On location at Mapledurham House
Mapledurham House and Watermill was first publicised in the Domesday Book of 1086 when it appeared as two manors, Mapledurham Gurney and Mapledurham Chezey. Recent publicity is more associated with famous films and TV series. The Estate was a location for blockbuster movie, ‘The Eagle has Landed’, the front cover of a Black Sabbath’ album and the scene of crime for Miss Marple, Morse and Midsomer Murders investigations.
Stately home Mapledurham hosted three days of filming for Midsomer Murders, featuring Neil Dudgeon newly in the role of DCI John Barnaby. Estate Secretary Lola Andrews shares her experiences of working with the film crew.
Becoming a Midsomer Murders location
This is the second time we’ve had Midsomer Murders filming on site so we felt very comfortable with the location crew and they with us. Neil Dudgeon was absolutely charming. We were invited to join the crew for lunch and Neil came to join us.
They staged a murder outside the house – although the front door was draped with pots of ivy to make it look overgrown and unkempt. To achieve this, they also had to cover up Lady Anne’s beautifully kept roses which they did with great care.
The first meeting with the location scout is important. As far as possible you need the production company to stipulate what they want and identify clearly to what extent they can have it. They always say they ‘just want to do this’ and invariably, they want to do ‘just a little bit more’. One of our staff shadows the crew at all times to provide immediate answers to specific questions.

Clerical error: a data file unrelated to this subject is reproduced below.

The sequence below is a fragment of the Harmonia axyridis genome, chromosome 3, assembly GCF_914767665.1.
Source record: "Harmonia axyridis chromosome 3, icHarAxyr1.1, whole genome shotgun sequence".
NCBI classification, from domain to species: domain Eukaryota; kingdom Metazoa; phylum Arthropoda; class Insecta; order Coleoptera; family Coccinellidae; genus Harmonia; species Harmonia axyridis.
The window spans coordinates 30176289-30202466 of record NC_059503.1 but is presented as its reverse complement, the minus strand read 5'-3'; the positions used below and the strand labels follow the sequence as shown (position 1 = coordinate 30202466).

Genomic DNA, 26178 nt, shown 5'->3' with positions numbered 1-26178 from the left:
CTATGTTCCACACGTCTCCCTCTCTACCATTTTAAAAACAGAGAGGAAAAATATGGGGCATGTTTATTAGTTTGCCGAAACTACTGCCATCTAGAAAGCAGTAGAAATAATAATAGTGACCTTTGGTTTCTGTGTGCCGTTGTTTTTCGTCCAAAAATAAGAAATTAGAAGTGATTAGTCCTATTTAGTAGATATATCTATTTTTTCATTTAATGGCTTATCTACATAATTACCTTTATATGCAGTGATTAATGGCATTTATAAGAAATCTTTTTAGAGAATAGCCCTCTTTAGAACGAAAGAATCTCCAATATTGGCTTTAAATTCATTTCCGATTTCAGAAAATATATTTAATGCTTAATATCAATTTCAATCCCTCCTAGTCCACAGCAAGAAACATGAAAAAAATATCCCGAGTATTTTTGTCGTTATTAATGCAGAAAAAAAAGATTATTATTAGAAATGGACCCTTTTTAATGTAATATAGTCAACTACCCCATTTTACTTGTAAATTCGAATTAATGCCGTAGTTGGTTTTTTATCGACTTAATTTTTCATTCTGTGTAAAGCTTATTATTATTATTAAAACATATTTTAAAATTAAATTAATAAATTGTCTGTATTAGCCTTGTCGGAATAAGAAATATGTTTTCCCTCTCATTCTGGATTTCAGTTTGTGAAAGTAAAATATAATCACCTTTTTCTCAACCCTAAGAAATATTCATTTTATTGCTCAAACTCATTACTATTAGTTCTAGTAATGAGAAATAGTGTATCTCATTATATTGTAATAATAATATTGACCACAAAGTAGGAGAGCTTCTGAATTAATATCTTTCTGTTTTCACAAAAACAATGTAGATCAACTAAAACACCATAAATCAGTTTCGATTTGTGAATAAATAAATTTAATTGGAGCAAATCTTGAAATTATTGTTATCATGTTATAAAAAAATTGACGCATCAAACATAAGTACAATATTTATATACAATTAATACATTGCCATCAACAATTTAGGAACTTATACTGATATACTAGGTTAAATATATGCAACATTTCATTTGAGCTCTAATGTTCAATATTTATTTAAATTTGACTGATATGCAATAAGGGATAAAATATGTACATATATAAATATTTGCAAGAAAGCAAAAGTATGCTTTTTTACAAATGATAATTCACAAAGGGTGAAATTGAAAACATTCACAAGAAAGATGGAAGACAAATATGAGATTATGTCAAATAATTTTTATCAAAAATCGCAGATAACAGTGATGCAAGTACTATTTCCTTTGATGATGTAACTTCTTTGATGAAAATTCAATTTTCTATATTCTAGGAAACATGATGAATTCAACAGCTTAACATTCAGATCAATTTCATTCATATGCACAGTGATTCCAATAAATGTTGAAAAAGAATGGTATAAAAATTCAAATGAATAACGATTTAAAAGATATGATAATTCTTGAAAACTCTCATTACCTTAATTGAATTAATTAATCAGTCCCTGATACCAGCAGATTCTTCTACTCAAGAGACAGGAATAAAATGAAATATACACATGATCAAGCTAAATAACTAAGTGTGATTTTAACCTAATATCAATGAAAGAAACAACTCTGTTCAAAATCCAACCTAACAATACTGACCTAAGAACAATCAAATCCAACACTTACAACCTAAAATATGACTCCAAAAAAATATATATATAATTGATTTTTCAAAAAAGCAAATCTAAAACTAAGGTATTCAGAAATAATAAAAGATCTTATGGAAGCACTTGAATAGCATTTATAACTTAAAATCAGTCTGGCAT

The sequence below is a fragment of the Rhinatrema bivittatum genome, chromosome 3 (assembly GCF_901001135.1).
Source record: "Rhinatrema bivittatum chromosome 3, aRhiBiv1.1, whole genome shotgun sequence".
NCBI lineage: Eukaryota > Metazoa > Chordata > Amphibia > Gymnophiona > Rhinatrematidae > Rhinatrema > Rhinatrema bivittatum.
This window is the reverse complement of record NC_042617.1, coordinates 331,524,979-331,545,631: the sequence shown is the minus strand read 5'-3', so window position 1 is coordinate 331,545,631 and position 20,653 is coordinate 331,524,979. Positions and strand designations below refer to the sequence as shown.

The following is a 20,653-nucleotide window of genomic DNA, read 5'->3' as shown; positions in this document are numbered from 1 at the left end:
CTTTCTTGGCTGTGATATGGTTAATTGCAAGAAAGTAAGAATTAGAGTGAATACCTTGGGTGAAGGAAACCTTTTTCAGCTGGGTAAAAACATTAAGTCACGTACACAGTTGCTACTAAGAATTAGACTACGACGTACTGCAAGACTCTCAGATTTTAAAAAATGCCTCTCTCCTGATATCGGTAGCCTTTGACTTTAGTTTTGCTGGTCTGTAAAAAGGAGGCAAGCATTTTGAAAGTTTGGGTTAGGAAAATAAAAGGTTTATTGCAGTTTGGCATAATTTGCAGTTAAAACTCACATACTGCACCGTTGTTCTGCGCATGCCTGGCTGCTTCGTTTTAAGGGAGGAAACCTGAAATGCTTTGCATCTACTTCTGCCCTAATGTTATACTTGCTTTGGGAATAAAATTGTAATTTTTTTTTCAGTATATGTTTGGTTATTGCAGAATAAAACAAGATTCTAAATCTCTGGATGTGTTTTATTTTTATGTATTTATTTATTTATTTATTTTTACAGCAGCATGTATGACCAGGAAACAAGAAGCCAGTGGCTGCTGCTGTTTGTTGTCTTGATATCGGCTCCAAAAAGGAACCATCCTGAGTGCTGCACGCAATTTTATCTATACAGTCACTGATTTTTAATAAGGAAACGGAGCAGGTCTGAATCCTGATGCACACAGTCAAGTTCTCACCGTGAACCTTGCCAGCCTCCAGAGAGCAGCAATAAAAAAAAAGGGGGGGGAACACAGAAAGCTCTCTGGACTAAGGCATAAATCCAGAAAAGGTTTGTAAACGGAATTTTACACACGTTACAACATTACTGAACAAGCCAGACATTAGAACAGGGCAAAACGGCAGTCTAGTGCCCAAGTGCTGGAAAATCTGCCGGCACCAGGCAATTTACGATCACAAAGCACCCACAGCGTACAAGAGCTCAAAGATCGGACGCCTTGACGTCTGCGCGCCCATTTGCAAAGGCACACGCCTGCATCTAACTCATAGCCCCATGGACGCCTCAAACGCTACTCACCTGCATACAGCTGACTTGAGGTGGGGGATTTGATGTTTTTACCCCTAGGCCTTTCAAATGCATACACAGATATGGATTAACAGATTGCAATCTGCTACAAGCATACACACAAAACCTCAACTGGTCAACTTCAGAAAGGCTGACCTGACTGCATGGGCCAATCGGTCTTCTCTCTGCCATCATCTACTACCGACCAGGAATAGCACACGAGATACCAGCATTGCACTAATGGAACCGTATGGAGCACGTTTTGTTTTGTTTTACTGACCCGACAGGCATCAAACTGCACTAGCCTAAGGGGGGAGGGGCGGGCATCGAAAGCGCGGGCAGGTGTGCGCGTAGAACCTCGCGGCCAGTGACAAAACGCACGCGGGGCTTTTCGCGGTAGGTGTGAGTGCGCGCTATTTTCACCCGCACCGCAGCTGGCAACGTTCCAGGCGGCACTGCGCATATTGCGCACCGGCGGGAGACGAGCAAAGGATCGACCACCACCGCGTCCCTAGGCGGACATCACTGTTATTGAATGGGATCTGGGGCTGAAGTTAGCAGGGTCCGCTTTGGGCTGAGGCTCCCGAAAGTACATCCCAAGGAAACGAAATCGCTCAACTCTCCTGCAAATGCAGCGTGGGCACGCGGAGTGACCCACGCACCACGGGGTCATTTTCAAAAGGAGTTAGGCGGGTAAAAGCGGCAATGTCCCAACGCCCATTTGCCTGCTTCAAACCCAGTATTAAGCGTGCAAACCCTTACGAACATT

Lead times can be fairly short. On this occasion the Midsomer Murders location scout came to see us 4-6 weeks before filming to discuss requirements. Our diary could accommodate his dates and they could be flexible with our existing commitments.
Filming days are long. I’m on site at 6am to see them in and on call until 8pm when they leave. Having 10 actors and 30 crew on site at any one time is obviously disruptive and you have to accommodate the trailers, tents and vans involved with wardrobe, make up, catering and technical equipment. People are coming and going all day.
You need to be realistic. The crew may be on site for 3 days as part of a one hour television episode. The venue may appear on and off; sometimes not looking anything like it normally does, for less than 15 minutes on screen.
Recognition and restoration
We get enormous publicity from filming. ‘The Eagle has Landed’ was filmed here in 1976 and people still come to visit the site, including the book’s author Jack Higgins. If we see a long haired biker of a certain age heading up the drive, we can be fairly sure he is coming to have his photo taken where Ozzy Osborne stood for the debut Black Sabbath album cover in 1970. Being featured in a major film or TV series undoubtedly attracts visitors.
Filming fees support ongoing restoration projects. The owners only agreed to ‘The Eagle has Landed’ in order to restore the watermill, now the only working watermill on the River Thames. So the legacy will last for generations. Because the house is a family home we have a policy of ‘external filming only’.
Even with 20 years experience, working with a film crew and seeing famous actors at work is exciting. But, after the 5th take of the same two minute scene, it soon wears off and it’s back to the day job.
All images copyright Julie Burchell and kindly supplied by Mapledurham Estate – November 2010.